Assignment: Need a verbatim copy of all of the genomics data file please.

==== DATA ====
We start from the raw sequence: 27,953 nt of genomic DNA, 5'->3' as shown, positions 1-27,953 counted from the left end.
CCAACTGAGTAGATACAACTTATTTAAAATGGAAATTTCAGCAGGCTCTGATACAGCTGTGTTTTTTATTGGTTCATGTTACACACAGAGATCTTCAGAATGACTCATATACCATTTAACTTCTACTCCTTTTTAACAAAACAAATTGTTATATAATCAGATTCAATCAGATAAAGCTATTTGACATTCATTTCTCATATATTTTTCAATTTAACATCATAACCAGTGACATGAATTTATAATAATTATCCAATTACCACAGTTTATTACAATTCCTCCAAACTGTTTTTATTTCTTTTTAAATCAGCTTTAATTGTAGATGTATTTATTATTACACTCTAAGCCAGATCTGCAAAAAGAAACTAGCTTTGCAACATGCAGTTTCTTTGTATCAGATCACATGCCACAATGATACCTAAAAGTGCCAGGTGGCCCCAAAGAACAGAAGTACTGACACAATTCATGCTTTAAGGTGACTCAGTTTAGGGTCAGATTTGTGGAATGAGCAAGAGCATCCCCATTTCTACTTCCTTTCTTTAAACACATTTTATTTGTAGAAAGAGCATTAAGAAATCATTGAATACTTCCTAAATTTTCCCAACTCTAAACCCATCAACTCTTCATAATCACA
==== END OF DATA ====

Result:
We start from the raw sequence: 27,953 nt of genomic DNA, 5'->3' as shown, positions 1-27,953 counted from the left end.
CCAACTGAGTAGATACAACTTATTTAAAATGGAAATTTCAGCAGGCTCTGATACAGCTGTGTTTTTTATTGGTTCATGTTACACACAGAGATCTTCAGAATGACTCATATACCATTTAACTTCTACTCCTTTTTAACAAAACAAATTGTTATATAATCAGATTCAATCAGATAAAGCTATTTGACATTCATTTCTCATATATTTTTCAATTTAACATCATAACCAGTGACATGAATTTATAATAATTATCCAATTACCACAGTTTATTACAATTCCTCCAAACTGTTTTTATTTCTTTTTAAATCAGCTTTAATTGTAGATGTATTTATTATTACACTCTAAGCCAGATCTGCAAAAAGAAACTAGCTTTGCAACATGCAGTTTCTTTGTATCAGATCACATGCCACAATGATACCTAAAAGTGCCAGGTGGCCCCAAAGAACAGAAGTACTGACACAATTCATGCTTTAAGGTGACTCAGTTTAGGGTCAGATTTGTGGAATGAGCAAGAGCATCCCCATTTCTACTTCCTTTCTTTAAACACATTTTATTTGTAGAAAGAGCATTAAGAAATCATTGAATACTTCCTAAATTTTCCCAACTCTAAACCCATCAACTCTTCATAATCACA